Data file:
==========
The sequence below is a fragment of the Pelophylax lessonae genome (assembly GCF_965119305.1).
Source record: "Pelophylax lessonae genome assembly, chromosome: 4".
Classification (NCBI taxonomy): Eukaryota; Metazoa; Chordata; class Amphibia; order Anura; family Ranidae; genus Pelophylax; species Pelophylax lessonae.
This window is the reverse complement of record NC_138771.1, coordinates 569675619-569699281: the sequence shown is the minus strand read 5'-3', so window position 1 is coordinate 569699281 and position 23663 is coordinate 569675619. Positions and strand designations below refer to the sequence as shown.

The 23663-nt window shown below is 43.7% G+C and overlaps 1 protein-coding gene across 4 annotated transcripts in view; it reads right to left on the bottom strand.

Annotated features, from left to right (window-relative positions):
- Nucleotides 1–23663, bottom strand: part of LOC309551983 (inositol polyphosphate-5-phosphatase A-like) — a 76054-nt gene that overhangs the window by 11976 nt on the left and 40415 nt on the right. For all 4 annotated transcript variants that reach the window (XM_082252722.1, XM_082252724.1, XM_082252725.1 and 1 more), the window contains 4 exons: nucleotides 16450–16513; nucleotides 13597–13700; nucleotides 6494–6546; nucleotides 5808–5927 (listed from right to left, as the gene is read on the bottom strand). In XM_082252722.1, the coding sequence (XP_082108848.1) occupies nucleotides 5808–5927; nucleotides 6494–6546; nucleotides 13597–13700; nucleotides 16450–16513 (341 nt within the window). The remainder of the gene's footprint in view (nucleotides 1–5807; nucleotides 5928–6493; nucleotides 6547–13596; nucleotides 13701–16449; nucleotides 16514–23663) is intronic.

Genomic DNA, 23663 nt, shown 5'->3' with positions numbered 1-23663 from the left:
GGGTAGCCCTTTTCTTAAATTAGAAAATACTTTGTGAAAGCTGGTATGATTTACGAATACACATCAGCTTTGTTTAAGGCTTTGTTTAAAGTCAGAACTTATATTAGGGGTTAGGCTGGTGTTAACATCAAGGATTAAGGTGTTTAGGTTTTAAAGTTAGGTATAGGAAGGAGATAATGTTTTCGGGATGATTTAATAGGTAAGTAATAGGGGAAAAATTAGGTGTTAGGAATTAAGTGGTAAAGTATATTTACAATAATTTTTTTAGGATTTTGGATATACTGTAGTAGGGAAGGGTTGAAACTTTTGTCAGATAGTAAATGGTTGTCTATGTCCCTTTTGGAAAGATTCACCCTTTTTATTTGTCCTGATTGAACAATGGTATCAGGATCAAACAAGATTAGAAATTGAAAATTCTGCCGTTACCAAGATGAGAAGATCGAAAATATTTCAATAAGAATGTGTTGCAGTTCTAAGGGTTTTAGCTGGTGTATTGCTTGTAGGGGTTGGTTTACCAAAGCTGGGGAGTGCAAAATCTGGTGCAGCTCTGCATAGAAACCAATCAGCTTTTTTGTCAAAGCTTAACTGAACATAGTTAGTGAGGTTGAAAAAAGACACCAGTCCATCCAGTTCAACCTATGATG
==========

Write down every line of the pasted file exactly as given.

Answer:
The sequence below is a fragment of the Pelophylax lessonae genome (assembly GCF_965119305.1).
Source record: "Pelophylax lessonae genome assembly, chromosome: 4".
Classification (NCBI taxonomy): Eukaryota; Metazoa; Chordata; class Amphibia; order Anura; family Ranidae; genus Pelophylax; species Pelophylax lessonae.
This window is the reverse complement of record NC_138771.1, coordinates 569675619-569699281: the sequence shown is the minus strand read 5'-3', so window position 1 is coordinate 569699281 and position 23663 is coordinate 569675619. Positions and strand designations below refer to the sequence as shown.

The 23663-nt window shown below is 43.7% G+C and overlaps 1 protein-coding gene across 4 annotated transcripts in view; it reads right to left on the bottom strand.

Annotated features, from left to right (window-relative positions):
- Nucleotides 1–23663, bottom strand: part of LOC309551983 (inositol polyphosphate-5-phosphatase A-like) — a 76054-nt gene that overhangs the window by 11976 nt on the left and 40415 nt on the right. For all 4 annotated transcript variants that reach the window (XM_082252722.1, XM_082252724.1, XM_082252725.1 and 1 more), the window contains 4 exons: nucleotides 16450–16513; nucleotides 13597–13700; nucleotides 6494–6546; nucleotides 5808–5927 (listed from right to left, as the gene is read on the bottom strand). In XM_082252722.1, the coding sequence (XP_082108848.1) occupies nucleotides 5808–5927; nucleotides 6494–6546; nucleotides 13597–13700; nucleotides 16450–16513 (341 nt within the window). The remainder of the gene's footprint in view (nucleotides 1–5807; nucleotides 5928–6493; nucleotides 6547–13596; nucleotides 13701–16449; nucleotides 16514–23663) is intronic.

Genomic DNA, 23663 nt, shown 5'->3' with positions numbered 1-23663 from the left:
GGGTAGCCCTTTTCTTAAATTAGAAAATACTTTGTGAAAGCTGGTATGATTTACGAATACACATCAGCTTTGTTTAAGGCTTTGTTTAAAGTCAGAACTTATATTAGGGGTTAGGCTGGTGTTAACATCAAGGATTAAGGTGTTTAGGTTTTAAAGTTAGGTATAGGAAGGAGATAATGTTTTCGGGATGATTTAATAGGTAAGTAATAGGGGAAAAATTAGGTGTTAGGAATTAAGTGGTAAAGTATATTTACAATAATTTTTTTAGGATTTTGGATATACTGTAGTAGGGAAGGGTTGAAACTTTTGTCAGATAGTAAATGGTTGTCTATGTCCCTTTTGGAAAGATTCACCCTTTTTATTTGTCCTGATTGAACAATGGTATCAGGATCAAACAAGATTAGAAATTGAAAATTCTGCCGTTACCAAGATGAGAAGATCGAAAATATTTCAATAAGAATGTGTTGCAGTTCTAAGGGTTTTAGCTGGTGTATTGCTTGTAGGGGTTGGTTTACCAAAGCTGGGGAGTGCAAAATCTGGTGCAGCTCTGCATAGAAACCAATCAGCTTTTTTGTCAAAGCTTAACTGAACATAGTTAGTGAGGTTGAAAAAAGACACCAGTCCATCCAGTTCAACCTATGATG